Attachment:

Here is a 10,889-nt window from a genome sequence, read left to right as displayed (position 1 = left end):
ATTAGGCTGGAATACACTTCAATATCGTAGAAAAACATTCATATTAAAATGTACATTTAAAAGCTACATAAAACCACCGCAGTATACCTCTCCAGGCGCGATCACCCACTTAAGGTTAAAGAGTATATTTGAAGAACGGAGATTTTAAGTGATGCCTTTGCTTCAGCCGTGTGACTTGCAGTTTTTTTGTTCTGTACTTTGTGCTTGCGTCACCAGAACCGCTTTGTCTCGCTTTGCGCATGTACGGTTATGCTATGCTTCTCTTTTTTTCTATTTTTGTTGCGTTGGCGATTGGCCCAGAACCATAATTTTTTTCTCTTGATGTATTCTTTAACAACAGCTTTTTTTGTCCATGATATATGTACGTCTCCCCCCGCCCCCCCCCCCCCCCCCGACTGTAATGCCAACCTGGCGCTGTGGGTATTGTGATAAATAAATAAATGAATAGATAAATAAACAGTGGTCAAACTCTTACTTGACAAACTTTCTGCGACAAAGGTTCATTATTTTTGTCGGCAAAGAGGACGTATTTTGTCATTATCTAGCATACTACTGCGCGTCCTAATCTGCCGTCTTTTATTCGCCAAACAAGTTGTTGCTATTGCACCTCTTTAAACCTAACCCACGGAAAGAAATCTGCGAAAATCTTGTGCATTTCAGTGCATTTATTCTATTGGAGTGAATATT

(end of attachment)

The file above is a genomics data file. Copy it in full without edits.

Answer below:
Here is a 10,889-nt window from a genome sequence, read left to right as displayed (position 1 = left end):
ATTAGGCTGGAATACACTTCAATATCGTAGAAAAACATTCATATTAAAATGTACATTTAAAAGCTACATAAAACCACCGCAGTATACCTCTCCAGGCGCGATCACCCACTTAAGGTTAAAGAGTATATTTGAAGAACGGAGATTTTAAGTGATGCCTTTGCTTCAGCCGTGTGACTTGCAGTTTTTTTGTTCTGTACTTTGTGCTTGCGTCACCAGAACCGCTTTGTCTCGCTTTGCGCATGTACGGTTATGCTATGCTTCTCTTTTTTTCTATTTTTGTTGCGTTGGCGATTGGCCCAGAACCATAATTTTTTTCTCTTGATGTATTCTTTAACAACAGCTTTTTTTGTCCATGATATATGTACGTCTCCCCCCGCCCCCCCCCCCCCCCCCGACTGTAATGCCAACCTGGCGCTGTGGGTATTGTGATAAATAAATAAATGAATAGATAAATAAACAGTGGTCAAACTCTTACTTGACAAACTTTCTGCGACAAAGGTTCATTATTTTTGTCGGCAAAGAGGACGTATTTTGTCATTATCTAGCATACTACTGCGCGTCCTAATCTGCCGTCTTTTATTCGCCAAACAAGTTGTTGCTATTGCACCTCTTTAAACCTAACCCACGGAAAGAAATCTGCGAAAATCTTGTGCATTTCAGTGCATTTATTCTATTGGAGTGAATATT